Antarctica Adventure - 2002

decided to come out, unharmed, on his own. So even the domestic life is enjoying the advantages of the “conservation areas.”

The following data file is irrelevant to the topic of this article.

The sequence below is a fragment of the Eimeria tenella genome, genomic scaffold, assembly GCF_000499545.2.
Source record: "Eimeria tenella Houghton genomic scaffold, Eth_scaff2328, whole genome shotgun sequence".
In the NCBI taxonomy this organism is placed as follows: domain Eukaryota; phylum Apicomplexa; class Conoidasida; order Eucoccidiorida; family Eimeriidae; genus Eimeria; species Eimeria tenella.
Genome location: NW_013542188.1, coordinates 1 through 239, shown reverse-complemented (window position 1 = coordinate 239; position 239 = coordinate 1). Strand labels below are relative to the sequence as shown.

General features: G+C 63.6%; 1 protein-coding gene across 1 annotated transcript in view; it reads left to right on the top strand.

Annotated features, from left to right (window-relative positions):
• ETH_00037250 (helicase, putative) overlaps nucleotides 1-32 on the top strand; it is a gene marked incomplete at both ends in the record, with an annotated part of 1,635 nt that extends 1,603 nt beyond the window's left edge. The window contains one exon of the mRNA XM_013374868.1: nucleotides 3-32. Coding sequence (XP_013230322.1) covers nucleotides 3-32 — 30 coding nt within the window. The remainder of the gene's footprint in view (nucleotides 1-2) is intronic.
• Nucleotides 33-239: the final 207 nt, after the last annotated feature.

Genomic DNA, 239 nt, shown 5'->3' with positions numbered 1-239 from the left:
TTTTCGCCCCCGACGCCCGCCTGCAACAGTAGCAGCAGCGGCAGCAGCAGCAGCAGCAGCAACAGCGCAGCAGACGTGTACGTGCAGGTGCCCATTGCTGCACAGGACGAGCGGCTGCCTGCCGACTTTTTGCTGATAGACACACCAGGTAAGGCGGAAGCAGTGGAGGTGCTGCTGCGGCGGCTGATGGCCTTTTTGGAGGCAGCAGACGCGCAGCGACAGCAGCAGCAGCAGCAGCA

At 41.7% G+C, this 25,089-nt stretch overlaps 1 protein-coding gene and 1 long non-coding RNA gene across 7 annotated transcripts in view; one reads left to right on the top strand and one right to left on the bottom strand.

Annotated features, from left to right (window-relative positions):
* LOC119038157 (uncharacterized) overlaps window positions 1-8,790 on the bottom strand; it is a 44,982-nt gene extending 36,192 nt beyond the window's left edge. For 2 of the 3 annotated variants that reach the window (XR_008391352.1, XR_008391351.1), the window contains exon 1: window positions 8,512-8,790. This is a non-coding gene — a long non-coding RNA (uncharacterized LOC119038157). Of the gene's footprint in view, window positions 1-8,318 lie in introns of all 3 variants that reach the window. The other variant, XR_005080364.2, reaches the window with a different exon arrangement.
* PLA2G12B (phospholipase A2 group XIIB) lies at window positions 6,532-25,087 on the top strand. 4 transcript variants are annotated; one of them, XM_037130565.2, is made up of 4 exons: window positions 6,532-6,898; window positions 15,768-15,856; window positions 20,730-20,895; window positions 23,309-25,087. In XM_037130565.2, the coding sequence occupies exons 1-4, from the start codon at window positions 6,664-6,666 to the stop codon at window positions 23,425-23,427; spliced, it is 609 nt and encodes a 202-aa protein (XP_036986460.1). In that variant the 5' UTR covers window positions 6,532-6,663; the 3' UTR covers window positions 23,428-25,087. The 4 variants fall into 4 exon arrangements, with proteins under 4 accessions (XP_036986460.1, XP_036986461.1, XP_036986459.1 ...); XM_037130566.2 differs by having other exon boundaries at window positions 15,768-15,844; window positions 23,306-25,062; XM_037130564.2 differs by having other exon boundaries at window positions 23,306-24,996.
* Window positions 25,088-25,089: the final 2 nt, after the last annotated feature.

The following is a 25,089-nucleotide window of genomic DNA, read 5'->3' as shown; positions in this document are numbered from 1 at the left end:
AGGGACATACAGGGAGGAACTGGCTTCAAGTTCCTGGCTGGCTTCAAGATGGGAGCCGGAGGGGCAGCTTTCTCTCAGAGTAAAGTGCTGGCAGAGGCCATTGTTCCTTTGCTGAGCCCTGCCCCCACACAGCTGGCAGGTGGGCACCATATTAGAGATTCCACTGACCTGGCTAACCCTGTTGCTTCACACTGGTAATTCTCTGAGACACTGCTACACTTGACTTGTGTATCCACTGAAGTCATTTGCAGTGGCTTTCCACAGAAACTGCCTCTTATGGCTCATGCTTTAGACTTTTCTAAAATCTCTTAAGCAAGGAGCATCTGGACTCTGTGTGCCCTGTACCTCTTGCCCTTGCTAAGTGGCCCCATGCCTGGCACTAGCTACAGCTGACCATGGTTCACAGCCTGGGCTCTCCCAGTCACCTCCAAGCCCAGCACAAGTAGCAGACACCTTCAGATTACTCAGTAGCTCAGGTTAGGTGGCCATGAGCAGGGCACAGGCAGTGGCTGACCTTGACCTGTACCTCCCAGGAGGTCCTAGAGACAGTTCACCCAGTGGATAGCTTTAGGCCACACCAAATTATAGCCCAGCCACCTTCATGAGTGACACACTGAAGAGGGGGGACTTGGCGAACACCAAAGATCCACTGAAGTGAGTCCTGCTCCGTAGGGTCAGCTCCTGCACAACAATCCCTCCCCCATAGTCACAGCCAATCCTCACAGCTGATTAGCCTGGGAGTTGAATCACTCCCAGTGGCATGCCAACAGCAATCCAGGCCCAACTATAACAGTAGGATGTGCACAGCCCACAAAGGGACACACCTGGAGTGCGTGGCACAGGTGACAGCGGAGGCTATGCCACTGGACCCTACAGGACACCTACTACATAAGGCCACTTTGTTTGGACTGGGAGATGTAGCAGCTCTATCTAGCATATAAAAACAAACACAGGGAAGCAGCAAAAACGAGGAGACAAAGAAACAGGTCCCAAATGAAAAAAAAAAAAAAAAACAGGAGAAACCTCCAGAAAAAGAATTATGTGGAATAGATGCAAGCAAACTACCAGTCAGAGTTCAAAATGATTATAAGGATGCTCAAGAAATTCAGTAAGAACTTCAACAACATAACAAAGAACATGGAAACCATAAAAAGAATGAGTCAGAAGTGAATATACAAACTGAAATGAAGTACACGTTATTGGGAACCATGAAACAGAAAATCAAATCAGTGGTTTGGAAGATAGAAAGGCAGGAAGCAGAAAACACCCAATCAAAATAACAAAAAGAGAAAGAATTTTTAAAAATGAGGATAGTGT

The camp is hilly, dry, windswept, treeless, pale green and rocky really worthless for man except for sheep grazing. Of course, the animals and plants that nature placed on the islands like it just fine and do not find it useless. One of the strange things we saw on that trip was the so-called “rivers of rock”. These are bizarre ribbons of quartzite that fractured during the last ice age and are now being revealed through erosion. The formation appears as if the rocks were actually running downhill toward the sea in rivulets. Very peculiar anddramatic. There are many acres of peat on the Falklands. Each islander has the right to a certain amount of it per year to burn for heating. That's the good part of peat's ability to catch fire. The downside is that the same thing can happen in the wild when lightning strikes the ground. The resultant fire can then follow the seams of peat underground. And since the seams are burning below ground, they are the very devil to put out.

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